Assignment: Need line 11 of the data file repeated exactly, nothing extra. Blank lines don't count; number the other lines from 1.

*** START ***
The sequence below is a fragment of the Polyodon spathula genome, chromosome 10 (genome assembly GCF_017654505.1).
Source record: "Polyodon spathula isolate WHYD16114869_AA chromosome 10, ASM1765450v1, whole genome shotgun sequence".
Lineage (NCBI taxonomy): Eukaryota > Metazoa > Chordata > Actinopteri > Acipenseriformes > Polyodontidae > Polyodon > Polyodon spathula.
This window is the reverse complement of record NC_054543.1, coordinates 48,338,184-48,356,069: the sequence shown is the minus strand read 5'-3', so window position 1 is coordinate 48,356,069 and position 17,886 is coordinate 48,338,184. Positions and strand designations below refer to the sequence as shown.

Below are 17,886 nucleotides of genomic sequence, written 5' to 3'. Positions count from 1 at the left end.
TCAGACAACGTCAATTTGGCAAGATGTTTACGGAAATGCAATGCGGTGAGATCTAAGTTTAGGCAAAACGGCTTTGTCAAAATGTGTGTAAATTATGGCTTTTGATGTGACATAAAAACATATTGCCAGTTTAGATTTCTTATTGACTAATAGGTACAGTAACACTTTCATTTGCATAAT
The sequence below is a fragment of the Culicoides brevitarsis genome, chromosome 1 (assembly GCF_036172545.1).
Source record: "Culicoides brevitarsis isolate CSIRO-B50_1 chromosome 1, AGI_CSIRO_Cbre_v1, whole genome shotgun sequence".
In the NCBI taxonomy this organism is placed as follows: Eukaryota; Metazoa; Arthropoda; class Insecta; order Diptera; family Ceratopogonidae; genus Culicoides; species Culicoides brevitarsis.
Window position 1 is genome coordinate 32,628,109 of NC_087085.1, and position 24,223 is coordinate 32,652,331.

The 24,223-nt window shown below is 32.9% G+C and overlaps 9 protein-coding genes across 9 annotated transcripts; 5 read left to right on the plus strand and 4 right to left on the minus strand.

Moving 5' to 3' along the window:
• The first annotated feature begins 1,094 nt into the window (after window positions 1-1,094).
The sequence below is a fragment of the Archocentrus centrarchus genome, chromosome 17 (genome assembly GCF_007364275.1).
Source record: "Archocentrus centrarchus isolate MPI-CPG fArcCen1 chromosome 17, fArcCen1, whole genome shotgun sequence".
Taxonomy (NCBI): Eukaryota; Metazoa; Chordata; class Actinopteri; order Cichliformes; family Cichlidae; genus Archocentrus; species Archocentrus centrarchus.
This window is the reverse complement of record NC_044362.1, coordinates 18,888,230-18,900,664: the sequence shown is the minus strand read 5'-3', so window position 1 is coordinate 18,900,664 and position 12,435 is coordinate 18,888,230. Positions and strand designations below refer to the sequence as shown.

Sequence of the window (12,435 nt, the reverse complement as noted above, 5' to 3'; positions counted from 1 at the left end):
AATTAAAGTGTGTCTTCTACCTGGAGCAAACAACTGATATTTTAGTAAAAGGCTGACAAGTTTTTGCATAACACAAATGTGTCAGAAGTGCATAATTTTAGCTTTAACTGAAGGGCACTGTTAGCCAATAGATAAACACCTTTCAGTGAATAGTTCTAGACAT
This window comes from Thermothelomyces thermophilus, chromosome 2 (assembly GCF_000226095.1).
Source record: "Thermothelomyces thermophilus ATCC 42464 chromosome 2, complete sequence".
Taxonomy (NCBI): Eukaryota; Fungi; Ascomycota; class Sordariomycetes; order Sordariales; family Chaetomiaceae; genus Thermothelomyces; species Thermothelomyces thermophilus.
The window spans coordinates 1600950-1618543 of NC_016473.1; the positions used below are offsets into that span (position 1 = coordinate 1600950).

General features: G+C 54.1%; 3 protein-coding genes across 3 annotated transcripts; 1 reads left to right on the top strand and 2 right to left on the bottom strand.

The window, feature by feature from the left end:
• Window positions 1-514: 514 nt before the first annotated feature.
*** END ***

The 24,223-nt window shown below is 32.9% G+C and overlaps 9 protein-coding genes across 9 annotated transcripts; 5 read left to right on the plus strand and 4 right to left on the minus strand.